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VA Upgrade Fails To Reduce Delays By LARRY MARGASAK Associated Press Writer
WASHINGTON (AP)--Despite spending more than $200 million to upgrade its computers, the agency that distributes compensation for 3.2 million veterans and their survivors takes longer to process claims than it did a decade ago, according to records and interviews.
With more than a half million veterans expected to die this year _ some while awaiting final resolution of claims--a modern, computerized system was considered essential to track cases, reduce backlogs and provide applicants with current information.
But the Veterans Benefits Administration still maintains hundreds of pages of paper in a typical file and takes an average of 205 days to complete an original disability claim, compared with 164 in 1991, an Associated Press review found.
``After hundreds of millions of dollars spent over the past 10 years on VA computer modernization for processing veterans claims, there has been no tangible return for the veteran or the taxpayer,'' said Rep. Terry Everett, R-Ala., whose House Veterans Affairs subcommittee is investigating what he describes as ``terrible'' service to disabled veterans.
The director of VBA's disability compensation and benefit programs, Robert Epley, acknowledged attempts to upgrade computers have gone through ``fits and starts'' and bounced ``from issue to issue'' without a long-term plan.
But he promised dramatic changes within two years in the programs that dispense $22 billion a year in disability payments to veterans suffering from injury or disease related to their service. The agency also distributes pension benefits to eligible survivors of veterans.
He pledged new computer systems, operated by a better trained workforce and a reduction in errors. Currently, the agency makes an error on about a third of claims. About 8 percent of the errors involve improper benefit amounts.
``Teams are forming who will understand the responsibility of processing claims efficiently, telling veterans not just that we got it (the claim), but here's what we see, here's what we expect, here's an estimate of what it's going to take'' to get a decision, he explained.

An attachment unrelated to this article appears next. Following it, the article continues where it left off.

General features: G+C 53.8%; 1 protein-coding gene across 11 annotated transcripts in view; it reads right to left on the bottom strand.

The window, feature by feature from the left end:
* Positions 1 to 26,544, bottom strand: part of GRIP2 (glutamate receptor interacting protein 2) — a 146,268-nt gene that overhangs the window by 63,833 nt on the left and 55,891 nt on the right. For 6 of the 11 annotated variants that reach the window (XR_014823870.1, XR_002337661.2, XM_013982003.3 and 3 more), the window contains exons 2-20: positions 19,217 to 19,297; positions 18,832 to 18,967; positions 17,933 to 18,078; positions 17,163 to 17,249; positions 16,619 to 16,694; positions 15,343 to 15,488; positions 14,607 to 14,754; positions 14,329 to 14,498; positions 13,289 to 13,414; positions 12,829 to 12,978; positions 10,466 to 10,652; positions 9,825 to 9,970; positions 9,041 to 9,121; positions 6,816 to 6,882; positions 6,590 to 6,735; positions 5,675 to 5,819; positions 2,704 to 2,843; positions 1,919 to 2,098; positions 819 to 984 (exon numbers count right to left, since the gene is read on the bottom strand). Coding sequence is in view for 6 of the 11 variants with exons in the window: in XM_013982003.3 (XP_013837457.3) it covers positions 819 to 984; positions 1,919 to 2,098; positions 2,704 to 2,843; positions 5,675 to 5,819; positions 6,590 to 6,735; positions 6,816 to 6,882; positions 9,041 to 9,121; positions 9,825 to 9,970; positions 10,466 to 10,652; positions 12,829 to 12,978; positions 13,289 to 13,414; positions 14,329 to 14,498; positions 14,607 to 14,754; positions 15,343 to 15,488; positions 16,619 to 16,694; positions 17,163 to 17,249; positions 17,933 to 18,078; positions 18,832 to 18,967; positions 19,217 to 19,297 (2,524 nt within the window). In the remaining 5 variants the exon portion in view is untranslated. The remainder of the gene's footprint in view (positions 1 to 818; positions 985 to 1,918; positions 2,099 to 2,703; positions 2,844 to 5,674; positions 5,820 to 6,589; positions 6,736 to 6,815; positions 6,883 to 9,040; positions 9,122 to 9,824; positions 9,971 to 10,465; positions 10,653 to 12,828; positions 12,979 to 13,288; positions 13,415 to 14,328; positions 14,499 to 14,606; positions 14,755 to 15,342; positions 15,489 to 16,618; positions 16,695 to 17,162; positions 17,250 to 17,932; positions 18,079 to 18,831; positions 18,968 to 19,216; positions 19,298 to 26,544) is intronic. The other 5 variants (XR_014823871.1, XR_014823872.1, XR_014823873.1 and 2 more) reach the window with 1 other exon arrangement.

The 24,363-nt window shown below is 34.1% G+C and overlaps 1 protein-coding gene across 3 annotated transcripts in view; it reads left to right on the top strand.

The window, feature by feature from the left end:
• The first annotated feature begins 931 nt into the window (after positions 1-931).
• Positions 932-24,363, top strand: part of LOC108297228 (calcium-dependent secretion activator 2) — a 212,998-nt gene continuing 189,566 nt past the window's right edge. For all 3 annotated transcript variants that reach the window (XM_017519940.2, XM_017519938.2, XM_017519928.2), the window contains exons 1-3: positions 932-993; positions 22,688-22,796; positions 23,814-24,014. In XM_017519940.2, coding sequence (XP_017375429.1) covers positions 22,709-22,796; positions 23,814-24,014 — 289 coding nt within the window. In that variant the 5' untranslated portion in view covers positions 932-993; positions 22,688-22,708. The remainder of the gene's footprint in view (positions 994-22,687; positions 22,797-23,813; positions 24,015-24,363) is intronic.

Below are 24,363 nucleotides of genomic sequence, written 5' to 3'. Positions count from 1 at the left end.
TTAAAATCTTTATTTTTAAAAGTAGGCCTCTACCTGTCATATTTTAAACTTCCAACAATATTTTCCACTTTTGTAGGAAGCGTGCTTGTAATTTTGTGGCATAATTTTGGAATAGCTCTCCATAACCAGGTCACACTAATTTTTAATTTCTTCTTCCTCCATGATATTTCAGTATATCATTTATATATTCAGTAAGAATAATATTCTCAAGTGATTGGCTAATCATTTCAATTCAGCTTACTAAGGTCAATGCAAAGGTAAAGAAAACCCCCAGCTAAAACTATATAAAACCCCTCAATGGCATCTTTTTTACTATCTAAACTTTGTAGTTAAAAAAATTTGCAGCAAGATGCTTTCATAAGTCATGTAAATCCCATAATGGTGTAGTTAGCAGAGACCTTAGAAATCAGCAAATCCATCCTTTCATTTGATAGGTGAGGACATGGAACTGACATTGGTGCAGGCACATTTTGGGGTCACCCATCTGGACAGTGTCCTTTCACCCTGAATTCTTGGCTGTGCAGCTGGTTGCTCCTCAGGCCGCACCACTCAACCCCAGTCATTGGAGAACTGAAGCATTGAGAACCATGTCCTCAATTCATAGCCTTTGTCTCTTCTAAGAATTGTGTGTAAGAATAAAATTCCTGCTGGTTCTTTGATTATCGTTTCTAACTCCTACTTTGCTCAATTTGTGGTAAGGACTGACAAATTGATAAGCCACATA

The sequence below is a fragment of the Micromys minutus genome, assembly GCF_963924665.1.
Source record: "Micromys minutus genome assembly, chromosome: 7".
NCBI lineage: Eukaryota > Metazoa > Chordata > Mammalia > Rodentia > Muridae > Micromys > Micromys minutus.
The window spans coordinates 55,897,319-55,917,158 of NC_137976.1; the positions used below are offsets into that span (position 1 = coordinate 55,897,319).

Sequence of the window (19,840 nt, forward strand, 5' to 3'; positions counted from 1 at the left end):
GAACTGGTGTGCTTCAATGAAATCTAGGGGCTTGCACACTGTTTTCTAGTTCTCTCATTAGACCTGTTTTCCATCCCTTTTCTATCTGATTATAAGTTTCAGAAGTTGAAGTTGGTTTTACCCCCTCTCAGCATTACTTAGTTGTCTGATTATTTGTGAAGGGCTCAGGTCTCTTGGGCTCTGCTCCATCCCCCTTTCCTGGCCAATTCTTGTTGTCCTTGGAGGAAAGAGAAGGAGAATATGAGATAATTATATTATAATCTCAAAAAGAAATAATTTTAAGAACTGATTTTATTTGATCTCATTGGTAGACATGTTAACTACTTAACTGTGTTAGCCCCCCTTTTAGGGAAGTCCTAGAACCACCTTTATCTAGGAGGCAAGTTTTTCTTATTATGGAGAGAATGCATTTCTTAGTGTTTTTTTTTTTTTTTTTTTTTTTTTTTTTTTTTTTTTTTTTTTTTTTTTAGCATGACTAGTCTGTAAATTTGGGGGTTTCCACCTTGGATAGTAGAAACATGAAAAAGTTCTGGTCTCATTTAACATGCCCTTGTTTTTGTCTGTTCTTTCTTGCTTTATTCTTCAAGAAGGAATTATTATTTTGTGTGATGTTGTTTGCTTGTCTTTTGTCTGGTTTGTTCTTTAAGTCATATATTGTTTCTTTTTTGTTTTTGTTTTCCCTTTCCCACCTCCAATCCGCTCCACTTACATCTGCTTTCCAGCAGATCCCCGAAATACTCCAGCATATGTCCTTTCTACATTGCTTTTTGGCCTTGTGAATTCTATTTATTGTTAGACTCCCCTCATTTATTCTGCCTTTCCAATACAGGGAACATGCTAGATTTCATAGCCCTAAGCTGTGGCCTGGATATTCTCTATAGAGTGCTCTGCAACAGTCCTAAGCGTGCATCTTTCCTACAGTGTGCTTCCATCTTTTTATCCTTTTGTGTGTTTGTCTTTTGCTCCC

The VBA, which is part of the Department of Veterans Affairs, says it spent $238 million since 1991 for hardware, software, contractors and the salaries of VA employees.
AP's review found that despite the spending:
_Most information in a veteran's file is still on paper. Of 58 regional service centers, only the office where a claim was filed has full access to case records and is able to provide a beneficiary with a complete picture of his or her status.
_A computer program called VETSNET, which was supposed to unite all the VA's diverse agencies from loans to health care to cemeteries to benefits, has achieved only limited links.
_VBA caseworkers are saddled with antiquated programs, which date to before the advent of Microsoft Windows. The old software prevents them from quickly maneuvering through a veteran's file. Unable to point-and-click with a mouse, they have to painstakingly scroll through one screen at a time.
About three years ago, the benefits agency announced a dramatic drop in the time it took to process claims to 133 days. But the VA inspector general, the agency's internal watchdog, concluded in a 1998 report that the agency had simply manipulated the numbers to make them look better.
Epley, the current director, said his agency is now focusing on upgrading the computer system, improving customer service and cutting the error rate. Also, the agency has reversed years of personnel cuts.
Fast claims handling would be welcome to veterans like Richard Smith, of Arlington, Va., who said he endured a 19-year marathon before finally winning monthly benefits some six years ago for a Vietnam War injury.
The 52-year-old subway mechanic filed his claim in 1975, but said the VA was unable to locate his medical records. While the records were stored by the Defense Department, it was an American Legion counselor assisting Smith--not VA officials--who guessed where the files were kept.
``As young soldiers we were naive,'' he said. ``We weren't wording the claims right. I thought the people at VA were looking out for my interest, but that wasn't the case.
``I should have gotten those benefits when I first filed a claim. I was told the records were in a (personnel center) fire. The VA said we pulled out of Vietnam so fast a lot of records were left behind. I said, 'You have the North Vietnamese Army reading my military records?'''
The files were in a warehouse in San Francisco.
-- Martin Thompson (email@example.com), March 16, 2000